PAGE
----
Thai version

Saturday, September 22, 2007

Officially becoming a monk

The rest of the ceremony went smoothly and consisted of higher ordination, or acceptance as a full-fledged monk. This included asking the Venerable Abbot to be my preceptor, making sure I had a full set of robes and alms-bowl, receiving a new name in Pali, and answering the interrogation of the Sangha. This set of 13 questions are mostly yes / no questions in Pali asked in a pre-determined order. Some of the questions might seem a bit strange to a modern day ordainee "do you suffer from leprosy?" and, "are you a human being?" were two that made me snicker. But these questions are not only simple tradition; my further study of the ceremony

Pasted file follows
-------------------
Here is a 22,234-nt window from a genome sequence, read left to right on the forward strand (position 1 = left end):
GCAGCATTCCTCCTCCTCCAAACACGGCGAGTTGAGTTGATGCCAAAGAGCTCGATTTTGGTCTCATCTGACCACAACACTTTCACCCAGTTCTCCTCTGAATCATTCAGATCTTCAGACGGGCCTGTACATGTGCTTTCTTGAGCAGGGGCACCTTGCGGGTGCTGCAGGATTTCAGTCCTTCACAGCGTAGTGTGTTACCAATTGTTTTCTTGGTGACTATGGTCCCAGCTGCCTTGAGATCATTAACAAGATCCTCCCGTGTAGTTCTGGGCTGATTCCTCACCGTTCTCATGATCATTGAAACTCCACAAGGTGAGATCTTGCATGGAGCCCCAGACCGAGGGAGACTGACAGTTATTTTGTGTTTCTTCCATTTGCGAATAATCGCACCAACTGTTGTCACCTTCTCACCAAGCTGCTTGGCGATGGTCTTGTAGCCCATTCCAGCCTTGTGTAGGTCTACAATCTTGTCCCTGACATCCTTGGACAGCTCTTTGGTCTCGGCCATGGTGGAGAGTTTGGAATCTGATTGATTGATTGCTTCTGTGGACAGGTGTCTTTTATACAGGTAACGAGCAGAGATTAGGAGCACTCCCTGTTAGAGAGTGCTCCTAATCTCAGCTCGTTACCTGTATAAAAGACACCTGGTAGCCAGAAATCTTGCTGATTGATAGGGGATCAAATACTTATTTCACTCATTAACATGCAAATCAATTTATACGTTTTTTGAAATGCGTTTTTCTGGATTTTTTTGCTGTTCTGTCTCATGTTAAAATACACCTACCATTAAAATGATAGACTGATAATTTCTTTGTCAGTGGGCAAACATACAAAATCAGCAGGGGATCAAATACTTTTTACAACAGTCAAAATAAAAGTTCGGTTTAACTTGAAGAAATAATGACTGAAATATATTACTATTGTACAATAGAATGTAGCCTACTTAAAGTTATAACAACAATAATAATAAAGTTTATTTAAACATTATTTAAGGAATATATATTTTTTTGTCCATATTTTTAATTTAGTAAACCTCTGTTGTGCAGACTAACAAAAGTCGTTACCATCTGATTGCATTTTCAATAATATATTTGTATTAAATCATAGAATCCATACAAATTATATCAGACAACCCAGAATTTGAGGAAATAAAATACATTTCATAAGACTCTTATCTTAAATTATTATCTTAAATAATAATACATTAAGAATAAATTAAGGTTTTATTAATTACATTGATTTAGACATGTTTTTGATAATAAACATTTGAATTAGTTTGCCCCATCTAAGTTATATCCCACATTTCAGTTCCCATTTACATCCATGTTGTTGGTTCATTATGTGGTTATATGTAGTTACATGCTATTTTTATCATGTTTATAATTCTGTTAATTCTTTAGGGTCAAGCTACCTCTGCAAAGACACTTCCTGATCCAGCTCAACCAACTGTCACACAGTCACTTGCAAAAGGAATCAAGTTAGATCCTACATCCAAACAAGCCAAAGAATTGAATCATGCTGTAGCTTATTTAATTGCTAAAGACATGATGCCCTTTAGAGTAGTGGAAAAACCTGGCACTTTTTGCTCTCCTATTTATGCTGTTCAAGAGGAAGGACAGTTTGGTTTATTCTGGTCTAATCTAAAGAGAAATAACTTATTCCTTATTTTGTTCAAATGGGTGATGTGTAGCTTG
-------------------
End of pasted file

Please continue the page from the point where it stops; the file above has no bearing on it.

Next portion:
showed a deeper meaning in many of the inquiries. (You shouldn’t laugh at the Vinaya, I suppose.)

Following my formal request to the Sangha and their acceptance, the Venerable Abbot officially welcomed me as a monk at Wat Kansas. But before breaking for many photo opportunities in and around the Bot, the Venerable Abbot spoke seriously and meaningfully to me about the role and responsibility of being a monk. I would gain merit for myself and my family, but I would also learn the Dhamma, and I would try to live my life mindfully, following the 227 precepts of the Vinaya, and paying homage daily to the Triple Gem.

Following the ceremony, when I first greeted my family as a monk, I had to keep firmly in mind that I should not return their wais. That was a hard thing to do, especially to my own parents and grandmother! Instinctively I wanted to hug my younger sister, but one rule of the Vinaya prohibits any physical contact with females. Instead, feeling a little bit sad but mostly happy, I smiled at my sister and reminded myself not to wai her back.

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